Sacramento Daily Union, Volume 9, Number 1385, 3 September 1855
AW Bee and Placerville American newspaper
Daily Alta California, Volume 6, Number 223, 10 September 1855
Plea from Chinese merchants
Sacramento Daily Union, Volume 9, Number 1398, 18 September 1855
Attacks on Chinese miners
Daily Alta California, Volume 6, Number 225, 12 September 1855
Big fire in Weaverville
September 22, 1855 Mountain Democrat – column 3
F A Bee and his Chinese workers worked a mine at Ledge Bar.
Sacramento Daily Union, Volume 10, Number 1406, 27 September 1855
F A Bee had successful mining operation while employing 20 Chinese workers on Ledge Bar.
NOTE: This article is the most important article about the early F A Bee because it shows that Mr. Bee considered himself to be a capitalist who would employ Chinese miners. When Frederick Bee and Frank Bee died, the coroner described their occupation as Capitalist. The term, capitalist, is described, not defined, in the conclusion of the Report of the Majority Select Committee signed by J.E. Clayton as part of the March, 1855 investigation of Chinese miners.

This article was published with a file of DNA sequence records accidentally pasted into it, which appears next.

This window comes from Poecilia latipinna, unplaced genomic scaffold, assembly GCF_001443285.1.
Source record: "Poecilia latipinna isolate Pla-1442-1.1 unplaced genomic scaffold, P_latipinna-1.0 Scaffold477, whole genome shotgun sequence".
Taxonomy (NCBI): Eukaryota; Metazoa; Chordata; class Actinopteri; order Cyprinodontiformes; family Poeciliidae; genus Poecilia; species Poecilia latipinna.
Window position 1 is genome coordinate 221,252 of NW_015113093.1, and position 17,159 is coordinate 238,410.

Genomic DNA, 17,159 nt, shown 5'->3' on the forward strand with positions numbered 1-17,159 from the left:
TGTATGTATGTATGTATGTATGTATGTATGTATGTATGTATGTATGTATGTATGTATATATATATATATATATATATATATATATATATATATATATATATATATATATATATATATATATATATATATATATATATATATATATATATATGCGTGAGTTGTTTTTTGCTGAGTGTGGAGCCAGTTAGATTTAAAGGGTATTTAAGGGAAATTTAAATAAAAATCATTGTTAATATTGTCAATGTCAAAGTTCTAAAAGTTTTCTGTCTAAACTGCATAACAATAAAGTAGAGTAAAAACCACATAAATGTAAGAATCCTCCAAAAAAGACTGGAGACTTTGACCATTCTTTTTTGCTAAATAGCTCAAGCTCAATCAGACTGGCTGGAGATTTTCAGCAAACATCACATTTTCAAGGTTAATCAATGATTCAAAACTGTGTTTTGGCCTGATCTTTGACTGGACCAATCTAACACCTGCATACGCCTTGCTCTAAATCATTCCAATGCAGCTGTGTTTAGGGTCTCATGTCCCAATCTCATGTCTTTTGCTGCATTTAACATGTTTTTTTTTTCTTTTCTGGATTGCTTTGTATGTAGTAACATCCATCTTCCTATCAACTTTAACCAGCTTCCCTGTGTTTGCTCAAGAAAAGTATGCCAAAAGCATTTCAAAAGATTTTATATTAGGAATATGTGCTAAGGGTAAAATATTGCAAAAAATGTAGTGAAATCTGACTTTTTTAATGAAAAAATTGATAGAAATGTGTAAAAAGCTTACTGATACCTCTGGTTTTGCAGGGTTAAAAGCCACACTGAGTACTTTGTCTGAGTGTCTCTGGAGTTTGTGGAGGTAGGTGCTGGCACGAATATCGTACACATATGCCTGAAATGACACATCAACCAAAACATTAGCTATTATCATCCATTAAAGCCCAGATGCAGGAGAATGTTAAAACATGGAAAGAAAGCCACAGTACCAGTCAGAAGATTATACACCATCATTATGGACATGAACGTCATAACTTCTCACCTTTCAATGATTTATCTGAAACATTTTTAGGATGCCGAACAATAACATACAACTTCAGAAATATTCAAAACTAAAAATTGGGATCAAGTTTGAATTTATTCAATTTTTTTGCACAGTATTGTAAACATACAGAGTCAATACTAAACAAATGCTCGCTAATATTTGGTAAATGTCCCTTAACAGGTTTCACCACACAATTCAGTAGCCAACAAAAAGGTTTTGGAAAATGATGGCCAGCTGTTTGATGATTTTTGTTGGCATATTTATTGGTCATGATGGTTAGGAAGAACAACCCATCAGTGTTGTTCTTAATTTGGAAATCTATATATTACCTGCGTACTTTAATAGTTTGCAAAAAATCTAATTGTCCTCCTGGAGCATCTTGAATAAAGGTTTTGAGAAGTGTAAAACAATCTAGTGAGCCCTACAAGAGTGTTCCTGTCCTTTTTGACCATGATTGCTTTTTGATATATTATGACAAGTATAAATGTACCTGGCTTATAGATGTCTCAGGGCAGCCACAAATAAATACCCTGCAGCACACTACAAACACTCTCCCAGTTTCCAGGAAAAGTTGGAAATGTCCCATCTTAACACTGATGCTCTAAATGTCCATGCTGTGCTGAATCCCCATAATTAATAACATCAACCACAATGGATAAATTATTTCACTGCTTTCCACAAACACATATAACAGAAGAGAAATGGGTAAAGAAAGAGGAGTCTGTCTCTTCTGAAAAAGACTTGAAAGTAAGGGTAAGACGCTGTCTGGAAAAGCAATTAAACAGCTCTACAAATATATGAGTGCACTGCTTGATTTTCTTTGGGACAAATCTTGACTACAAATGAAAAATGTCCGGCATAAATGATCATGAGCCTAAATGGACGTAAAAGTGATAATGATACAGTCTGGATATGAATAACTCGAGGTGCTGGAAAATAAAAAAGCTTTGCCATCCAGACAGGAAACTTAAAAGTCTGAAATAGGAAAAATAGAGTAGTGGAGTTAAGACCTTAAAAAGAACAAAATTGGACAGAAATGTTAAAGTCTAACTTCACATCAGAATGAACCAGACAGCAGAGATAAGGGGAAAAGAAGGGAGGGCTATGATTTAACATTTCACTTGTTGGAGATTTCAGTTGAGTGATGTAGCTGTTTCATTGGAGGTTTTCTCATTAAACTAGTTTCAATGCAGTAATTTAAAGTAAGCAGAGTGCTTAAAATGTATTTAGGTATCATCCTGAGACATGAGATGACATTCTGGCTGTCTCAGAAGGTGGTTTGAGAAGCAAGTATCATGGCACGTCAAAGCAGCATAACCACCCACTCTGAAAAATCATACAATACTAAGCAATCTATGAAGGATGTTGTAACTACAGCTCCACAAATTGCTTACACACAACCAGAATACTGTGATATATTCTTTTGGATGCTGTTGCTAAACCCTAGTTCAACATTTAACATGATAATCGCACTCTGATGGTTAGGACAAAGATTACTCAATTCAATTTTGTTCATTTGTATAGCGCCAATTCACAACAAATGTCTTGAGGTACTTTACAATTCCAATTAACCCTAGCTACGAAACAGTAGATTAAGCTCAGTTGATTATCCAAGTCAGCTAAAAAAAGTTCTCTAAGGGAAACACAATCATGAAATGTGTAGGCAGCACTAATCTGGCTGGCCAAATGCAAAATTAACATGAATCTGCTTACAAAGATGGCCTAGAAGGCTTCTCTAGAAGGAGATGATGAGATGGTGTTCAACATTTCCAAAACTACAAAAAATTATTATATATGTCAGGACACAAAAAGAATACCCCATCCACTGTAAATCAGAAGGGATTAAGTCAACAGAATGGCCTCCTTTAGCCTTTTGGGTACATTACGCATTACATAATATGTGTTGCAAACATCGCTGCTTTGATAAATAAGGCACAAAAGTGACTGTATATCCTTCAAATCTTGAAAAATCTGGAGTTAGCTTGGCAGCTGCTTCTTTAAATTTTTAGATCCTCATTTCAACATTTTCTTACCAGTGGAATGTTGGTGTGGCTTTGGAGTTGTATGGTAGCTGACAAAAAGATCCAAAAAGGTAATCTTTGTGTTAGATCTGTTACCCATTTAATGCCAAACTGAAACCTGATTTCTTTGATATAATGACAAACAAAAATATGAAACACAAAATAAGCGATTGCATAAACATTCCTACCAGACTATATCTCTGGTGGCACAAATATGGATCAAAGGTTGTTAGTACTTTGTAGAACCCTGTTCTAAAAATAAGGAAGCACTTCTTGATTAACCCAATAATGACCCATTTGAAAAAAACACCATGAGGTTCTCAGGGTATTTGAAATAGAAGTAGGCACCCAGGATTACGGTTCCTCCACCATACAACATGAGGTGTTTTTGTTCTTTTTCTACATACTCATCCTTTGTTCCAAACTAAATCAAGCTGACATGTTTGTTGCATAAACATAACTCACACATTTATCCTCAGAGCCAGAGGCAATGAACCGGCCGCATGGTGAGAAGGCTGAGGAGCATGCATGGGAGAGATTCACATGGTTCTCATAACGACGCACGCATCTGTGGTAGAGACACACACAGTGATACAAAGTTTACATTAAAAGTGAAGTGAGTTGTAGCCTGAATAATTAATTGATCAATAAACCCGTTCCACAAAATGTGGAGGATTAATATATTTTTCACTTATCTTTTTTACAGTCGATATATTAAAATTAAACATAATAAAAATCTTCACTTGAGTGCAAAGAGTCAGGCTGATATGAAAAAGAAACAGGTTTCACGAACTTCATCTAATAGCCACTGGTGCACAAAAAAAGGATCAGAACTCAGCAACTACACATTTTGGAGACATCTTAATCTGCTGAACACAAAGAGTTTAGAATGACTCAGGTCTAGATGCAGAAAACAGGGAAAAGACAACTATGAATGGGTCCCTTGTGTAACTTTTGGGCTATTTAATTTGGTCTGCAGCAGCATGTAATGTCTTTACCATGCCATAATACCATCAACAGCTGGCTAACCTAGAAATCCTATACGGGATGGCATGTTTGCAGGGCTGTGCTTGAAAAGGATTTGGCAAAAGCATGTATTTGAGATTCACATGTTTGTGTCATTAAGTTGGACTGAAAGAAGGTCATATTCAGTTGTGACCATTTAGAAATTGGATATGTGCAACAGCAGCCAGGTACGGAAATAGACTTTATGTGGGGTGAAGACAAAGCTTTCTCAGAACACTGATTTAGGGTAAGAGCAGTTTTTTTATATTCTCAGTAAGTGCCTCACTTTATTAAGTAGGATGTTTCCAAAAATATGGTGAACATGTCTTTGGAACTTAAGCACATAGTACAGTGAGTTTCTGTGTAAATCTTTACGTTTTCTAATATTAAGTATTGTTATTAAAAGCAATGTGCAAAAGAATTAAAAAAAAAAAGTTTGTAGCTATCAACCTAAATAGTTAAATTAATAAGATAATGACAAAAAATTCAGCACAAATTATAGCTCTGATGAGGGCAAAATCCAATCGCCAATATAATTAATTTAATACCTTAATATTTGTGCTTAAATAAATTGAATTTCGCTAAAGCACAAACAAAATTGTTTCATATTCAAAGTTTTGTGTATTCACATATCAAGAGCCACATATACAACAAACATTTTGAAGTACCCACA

"The direct question at issue, is between the American laborer on one side, and the Chinese laborer and capitalist on the other. The American laborer claims the exclusive privilege and right of occupying and working the immense placers of our State. They look upon the mines as being the just inheritance of the laboring poor of America, and the only class of laborers that they are willing to admit any participation of this rich inheritance with them, are those of kindred lands, whom they can receive as brothers.